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Interest rates will remain low into 2014 as the recovery of the nation's economy continues to be a work "under construction," an expert from the Chicago Federal Reserve Bank told a group at Lakeland College on Thursday.
David Oppedahl, business economist with the Chicago Fed's economic research department, reviewed the status of several key indicators in providing an overview of the current economy with a group of banking and business leaders attending the Economic Breakfast Briefing, which is co-sponsored by Lakeland and M&I, a part of BMO Financial Group-Sheboygan.
He compared the nation's recovery from this latest recession to the recovery following the recessions of the mid-1970s and early-1980s. He noted that this bounce back has been slower due in part to consumers still recovering from losses in personal wealth due to the massive financial and housing crisis that sparked this latest recession.
Housing starts are beginning to climb, which Oppedahl said will help large Midwest manufacturers like Kohler Co. Banks are also beginning to ease their lending restrictions, although he noted that would-be home buyers have to produce considerably more evidence to secure those loans than lenders expected to see five years ago.
Scott Niederjohn, Lakeland College's Charlotte and Walter Kohler Associate Professor of Economics, said part of the slow recovery is due to cautious American households and firms continuing to pay down their debt along with the effects of the still-sluggish housing market.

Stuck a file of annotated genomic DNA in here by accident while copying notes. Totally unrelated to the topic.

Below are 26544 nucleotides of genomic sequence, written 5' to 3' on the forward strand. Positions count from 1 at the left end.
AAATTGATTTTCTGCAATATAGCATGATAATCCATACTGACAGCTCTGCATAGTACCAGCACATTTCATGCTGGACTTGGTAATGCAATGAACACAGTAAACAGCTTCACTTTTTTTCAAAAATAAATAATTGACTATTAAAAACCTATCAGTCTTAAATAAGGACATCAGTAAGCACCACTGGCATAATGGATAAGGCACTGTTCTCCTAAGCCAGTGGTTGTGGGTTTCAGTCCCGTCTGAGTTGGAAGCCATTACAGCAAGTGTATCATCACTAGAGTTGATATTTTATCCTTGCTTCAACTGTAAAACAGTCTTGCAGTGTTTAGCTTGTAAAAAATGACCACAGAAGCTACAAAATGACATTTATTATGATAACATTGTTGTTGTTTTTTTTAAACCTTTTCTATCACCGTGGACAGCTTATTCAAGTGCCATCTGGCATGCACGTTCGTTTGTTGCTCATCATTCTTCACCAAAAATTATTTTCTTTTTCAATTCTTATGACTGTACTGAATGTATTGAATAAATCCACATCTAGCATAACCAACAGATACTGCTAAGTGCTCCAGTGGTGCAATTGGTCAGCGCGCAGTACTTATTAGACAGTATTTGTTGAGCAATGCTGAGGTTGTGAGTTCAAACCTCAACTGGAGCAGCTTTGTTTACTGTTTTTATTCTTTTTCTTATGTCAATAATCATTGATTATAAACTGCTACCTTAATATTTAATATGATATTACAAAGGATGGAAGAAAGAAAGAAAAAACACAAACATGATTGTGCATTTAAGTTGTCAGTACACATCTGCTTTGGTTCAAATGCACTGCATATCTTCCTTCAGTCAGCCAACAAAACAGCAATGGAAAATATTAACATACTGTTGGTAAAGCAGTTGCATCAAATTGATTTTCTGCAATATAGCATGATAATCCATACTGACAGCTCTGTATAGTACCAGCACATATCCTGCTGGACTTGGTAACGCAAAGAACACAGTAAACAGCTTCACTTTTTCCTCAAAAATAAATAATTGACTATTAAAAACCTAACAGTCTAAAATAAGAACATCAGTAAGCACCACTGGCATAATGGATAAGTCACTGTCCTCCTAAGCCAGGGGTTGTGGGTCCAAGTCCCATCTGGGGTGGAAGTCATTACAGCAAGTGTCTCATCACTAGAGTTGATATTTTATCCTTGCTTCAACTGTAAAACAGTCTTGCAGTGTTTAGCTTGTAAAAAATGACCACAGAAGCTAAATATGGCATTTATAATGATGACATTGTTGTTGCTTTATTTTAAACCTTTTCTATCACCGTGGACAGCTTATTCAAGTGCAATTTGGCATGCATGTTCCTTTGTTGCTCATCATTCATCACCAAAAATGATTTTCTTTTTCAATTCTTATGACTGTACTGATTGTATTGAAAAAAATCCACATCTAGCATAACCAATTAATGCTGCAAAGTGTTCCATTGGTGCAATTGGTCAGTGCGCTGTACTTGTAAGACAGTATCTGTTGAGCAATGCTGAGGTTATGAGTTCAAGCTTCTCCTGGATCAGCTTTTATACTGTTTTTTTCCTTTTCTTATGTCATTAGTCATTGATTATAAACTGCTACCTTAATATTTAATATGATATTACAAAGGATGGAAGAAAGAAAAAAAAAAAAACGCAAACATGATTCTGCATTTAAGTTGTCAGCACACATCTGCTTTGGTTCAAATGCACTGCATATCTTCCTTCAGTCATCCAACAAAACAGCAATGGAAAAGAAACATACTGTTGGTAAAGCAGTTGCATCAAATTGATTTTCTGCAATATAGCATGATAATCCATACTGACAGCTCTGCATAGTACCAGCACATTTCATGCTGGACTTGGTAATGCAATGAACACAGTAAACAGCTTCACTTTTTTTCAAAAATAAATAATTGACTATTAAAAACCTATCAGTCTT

"Normally people would move to areas where there are jobs, but that isn't happening as people can't sell their homes - adding to the slow pace of the recovery," Niederjohn said. "In many ways, though, the cause of this recession versus previous recessions didn't cause as much harm in the Midwest. We didn't experience that huge housing buildup or see that big bubble in prices compared to some areas. We took the brunt of those previous recessions because they were manufacturing driven."
Oppedahl said he doesn't see inflation as a risk at this point, although Niederjohn said when the economy does bounce back, the Fed will need to watch indicators so inflation doesn't overtake a recovery.
"They'll need to be concerned at some point because when the economy gets stronger, inflation could come really fast due to all of the new money the Fed has created. Tightening (raising interest rates) won't be popular," Niederjohn said. "The Fed has almost doubled the size of its balance sheet and they're putting a lot of new money into economy. They'll need to be ready to reverse their course fast and tighten things up."
Oppedahl and Niederjohn agreed that decisions made following this fall's presidential election, while hard to predict now, will have an interesting impact on future actions by the Fed.
"With this being an election year, in some ways it's forced the Fed to do more things because we know the politicians won't," Niederjohn said. "Whether it's tax cuts or spending cuts, anything President Obama proposes isn't going to be passed by the Republicans, and anything passed by Republicans isn't going to be signed by President Obama. So that leaves the Fed to make decisions because nothing is happening on the fiscal side of the equation."